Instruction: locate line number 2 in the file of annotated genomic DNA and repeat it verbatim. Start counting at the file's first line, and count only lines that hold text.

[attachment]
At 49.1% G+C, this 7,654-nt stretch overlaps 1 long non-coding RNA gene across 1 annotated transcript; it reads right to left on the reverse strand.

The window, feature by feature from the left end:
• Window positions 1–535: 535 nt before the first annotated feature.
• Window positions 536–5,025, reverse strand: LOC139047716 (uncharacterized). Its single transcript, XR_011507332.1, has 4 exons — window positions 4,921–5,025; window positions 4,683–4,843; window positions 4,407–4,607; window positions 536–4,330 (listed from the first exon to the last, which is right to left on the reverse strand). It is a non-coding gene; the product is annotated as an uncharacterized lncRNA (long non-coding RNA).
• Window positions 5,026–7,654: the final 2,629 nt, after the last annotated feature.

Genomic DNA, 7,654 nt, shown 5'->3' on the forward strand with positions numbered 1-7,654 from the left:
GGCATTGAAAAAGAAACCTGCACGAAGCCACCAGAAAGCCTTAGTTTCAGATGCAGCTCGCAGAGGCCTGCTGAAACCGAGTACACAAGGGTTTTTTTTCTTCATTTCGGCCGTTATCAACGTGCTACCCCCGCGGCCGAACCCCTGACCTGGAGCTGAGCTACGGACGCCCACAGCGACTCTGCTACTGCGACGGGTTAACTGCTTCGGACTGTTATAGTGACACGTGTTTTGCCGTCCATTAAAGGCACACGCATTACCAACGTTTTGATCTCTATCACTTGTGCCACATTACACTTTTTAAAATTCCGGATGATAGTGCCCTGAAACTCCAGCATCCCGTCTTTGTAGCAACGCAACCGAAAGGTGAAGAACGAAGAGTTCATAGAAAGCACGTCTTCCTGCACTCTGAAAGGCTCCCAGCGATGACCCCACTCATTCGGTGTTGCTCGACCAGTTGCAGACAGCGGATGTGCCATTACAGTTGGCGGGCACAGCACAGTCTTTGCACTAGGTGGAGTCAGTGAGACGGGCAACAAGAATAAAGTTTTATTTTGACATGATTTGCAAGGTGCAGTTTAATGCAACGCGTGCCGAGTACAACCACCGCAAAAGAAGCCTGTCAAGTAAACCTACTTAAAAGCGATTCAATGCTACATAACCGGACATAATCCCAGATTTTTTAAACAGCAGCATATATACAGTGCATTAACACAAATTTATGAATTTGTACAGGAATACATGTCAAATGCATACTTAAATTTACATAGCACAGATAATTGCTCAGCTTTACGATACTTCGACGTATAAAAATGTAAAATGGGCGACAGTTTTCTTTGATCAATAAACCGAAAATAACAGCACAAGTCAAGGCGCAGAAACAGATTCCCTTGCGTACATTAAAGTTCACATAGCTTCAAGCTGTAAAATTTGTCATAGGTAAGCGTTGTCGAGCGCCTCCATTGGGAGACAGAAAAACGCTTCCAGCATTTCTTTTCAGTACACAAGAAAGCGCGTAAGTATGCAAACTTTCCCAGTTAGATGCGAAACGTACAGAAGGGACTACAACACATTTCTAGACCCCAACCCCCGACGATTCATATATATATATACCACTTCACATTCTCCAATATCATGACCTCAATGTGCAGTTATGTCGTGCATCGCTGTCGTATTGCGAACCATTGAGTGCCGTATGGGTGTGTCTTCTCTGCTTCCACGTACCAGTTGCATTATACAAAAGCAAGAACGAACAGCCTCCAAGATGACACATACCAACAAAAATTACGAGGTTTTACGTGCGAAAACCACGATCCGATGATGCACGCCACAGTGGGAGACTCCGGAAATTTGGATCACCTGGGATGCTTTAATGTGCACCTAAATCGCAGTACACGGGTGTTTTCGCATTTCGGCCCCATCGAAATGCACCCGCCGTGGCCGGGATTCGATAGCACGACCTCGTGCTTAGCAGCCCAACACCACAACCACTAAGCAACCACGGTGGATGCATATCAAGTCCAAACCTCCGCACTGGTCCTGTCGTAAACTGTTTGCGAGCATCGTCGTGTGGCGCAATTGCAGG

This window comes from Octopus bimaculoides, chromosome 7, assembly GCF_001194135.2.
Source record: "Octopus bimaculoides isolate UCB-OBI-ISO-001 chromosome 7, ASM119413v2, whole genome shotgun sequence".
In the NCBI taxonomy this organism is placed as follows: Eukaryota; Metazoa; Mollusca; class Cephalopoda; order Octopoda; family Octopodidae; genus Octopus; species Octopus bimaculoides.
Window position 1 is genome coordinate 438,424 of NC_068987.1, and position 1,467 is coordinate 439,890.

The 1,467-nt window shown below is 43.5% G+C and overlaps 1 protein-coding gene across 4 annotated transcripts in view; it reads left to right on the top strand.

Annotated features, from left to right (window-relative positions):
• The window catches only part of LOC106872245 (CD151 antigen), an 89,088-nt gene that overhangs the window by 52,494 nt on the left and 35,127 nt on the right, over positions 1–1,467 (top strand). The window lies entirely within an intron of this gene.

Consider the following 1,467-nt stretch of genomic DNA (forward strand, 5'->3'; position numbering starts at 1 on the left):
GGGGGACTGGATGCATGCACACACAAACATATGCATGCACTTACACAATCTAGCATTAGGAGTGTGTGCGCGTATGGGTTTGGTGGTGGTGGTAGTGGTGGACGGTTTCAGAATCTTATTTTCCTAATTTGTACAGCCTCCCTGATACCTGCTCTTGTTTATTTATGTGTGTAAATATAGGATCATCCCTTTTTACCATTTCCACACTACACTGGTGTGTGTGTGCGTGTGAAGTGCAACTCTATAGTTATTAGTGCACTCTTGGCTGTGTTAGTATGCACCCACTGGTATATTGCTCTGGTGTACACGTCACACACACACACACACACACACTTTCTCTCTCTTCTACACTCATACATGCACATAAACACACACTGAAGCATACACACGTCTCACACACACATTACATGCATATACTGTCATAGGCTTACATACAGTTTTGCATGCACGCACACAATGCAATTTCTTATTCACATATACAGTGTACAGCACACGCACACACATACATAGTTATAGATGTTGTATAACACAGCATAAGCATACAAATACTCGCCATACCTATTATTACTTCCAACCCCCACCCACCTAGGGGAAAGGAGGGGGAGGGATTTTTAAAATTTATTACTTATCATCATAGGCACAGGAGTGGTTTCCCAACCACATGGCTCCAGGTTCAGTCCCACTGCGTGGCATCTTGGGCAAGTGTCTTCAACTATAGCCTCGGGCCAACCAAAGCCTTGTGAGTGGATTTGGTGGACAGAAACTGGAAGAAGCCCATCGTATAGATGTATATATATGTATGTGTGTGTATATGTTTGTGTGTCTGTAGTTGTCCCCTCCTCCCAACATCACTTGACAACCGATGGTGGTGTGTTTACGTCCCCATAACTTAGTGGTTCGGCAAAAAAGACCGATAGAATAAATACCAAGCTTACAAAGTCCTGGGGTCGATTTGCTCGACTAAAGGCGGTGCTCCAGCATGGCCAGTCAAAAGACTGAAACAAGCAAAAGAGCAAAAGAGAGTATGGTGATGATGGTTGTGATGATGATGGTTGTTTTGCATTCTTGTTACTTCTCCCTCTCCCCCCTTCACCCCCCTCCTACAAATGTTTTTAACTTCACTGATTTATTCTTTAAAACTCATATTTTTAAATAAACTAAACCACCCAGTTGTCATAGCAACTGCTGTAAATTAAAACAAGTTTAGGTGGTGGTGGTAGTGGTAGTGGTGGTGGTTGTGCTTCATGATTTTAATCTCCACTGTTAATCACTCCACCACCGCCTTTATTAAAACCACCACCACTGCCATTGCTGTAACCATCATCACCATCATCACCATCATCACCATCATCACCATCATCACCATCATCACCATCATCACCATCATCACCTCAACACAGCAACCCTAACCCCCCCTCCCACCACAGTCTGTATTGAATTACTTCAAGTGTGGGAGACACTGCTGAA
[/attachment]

The window, feature by feature from the left end: